RT on DVD & Blu-Ray: Puss in Boots and J. Edgar

Plus, an acclaimed psychodrama, a silly heist flick, and a classic courtroom drama.

by | February 22, 2012 | Comments

This week on home video, we’ve got a number of new releases that will probably be of interest to the discriminating movie watcher. Among those we won’t be mentioning in the article are the Certified Fresh doc about pioneering band Fishbone called Everyday Sunshine: The Story of Fishbone, the poorly reviewed Channing Tatum/Al Pacino crime thriller The Son of No One, and the inspirational (but formulaic) sports drama The Mighty Macs. Aside from those, however, we still have a solid selection, ranging from an entertaining animated film to a Clint Eastwood-directed biopic, from an acclaimed drama with a powerhouse performance to a heist comedy starring Eddie Murphy in prime form. See below for the full list!

Puss in Boots


Based on the downward trajectory of the Shrek franchise, particularly over its final two installments, one wouldn’t have expected much from a spinoff film starring one of the peripheral characters. Puss in Boots, therefore, was a pleasant surprise for a lot of people. Starring Antonio Banderas as the voice of the titular feline, Puss is sort of a prequel to the Shrek films, following the adventures of its swashbuckling star as he teams up with Humpty Dumpty (Zach Galifianakis) and Kitty Softpaws (Salma Hayek) to take on Jack and Jill (Billy Bob Thornton and Amy Sedaris) for their magical beans. Bubbling with wry wit, visual sparkle, and effervescent charm, Puss in Boots helped restore some luster to the Shrek universe by earning a Certified Fresh 83%. You won’t see anything especially new or thought-provoking here, but you’ll probably have a pretty good time nonetheless.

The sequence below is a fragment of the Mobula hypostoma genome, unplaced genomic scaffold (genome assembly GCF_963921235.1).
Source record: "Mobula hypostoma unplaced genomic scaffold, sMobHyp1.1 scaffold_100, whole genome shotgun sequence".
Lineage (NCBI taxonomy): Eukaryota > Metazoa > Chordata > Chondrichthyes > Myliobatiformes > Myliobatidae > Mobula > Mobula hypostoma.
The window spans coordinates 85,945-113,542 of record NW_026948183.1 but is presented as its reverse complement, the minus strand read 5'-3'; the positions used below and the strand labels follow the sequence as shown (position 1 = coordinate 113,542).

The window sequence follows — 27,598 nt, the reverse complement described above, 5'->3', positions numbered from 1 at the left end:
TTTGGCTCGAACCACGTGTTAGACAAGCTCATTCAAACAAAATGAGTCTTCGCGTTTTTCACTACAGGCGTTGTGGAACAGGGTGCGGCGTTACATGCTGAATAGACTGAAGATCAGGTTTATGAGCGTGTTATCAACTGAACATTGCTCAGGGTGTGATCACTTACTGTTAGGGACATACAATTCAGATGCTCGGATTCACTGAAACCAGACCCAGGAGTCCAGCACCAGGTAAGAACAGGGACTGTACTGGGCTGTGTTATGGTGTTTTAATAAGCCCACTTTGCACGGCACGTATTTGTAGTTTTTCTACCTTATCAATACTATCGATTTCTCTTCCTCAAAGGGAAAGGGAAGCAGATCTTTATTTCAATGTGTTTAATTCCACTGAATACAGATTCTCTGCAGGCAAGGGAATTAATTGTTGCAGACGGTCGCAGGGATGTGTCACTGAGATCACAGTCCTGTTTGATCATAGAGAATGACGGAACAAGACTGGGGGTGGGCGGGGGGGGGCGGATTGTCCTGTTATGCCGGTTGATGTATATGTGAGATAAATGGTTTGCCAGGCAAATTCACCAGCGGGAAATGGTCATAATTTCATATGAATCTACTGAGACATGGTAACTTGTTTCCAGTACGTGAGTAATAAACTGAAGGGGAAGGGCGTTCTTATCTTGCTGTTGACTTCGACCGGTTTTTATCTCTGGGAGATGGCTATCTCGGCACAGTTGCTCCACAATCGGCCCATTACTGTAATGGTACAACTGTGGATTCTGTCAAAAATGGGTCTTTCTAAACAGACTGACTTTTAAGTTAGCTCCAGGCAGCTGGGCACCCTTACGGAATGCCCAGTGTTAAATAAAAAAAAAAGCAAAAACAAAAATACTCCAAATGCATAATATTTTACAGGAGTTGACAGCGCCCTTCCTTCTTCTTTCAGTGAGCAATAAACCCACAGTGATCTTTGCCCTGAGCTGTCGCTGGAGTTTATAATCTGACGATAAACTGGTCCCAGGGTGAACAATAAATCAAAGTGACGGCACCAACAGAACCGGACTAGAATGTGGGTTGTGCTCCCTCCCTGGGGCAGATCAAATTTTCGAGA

Tower Heist


Eddie Murphy’s made a lot of Rotten films in the past couple of decades, and it’s officially old hat to wax nostalgic about the glory days of Beverly Hills Cop and Coming to America. And while it would have been easy to dismiss Tower Heist as a probable bomb due to its outlandish premise, seemingly mismatched cast, and critically unimpressive director (Brett Ratner), well, it turned out to be another of 2011’s pleasant surprises, thanks in large part to Murphy himself. The story centers on a group of luxury apartment employees who lose their pensions in a Ponzi scheme to a businessman (played by Alan Alda) and decide to take back what’s theirs by ripping him off in an elaborate, well, tower heist. Aided by a star-studded cast that included Ben Stiller, Matthew Broderick, Tea Leoni, Casey Affleck, and Gabourey Sidibe, Tower Heist represented a return to form for Eddie Murphy, who was frequently singled out by critics. At 68% on the Tomatometer, it’s a fun little popcorn movie that’ll probably do a decent job of keeping you entertained on a Saturday night.

J. Edgar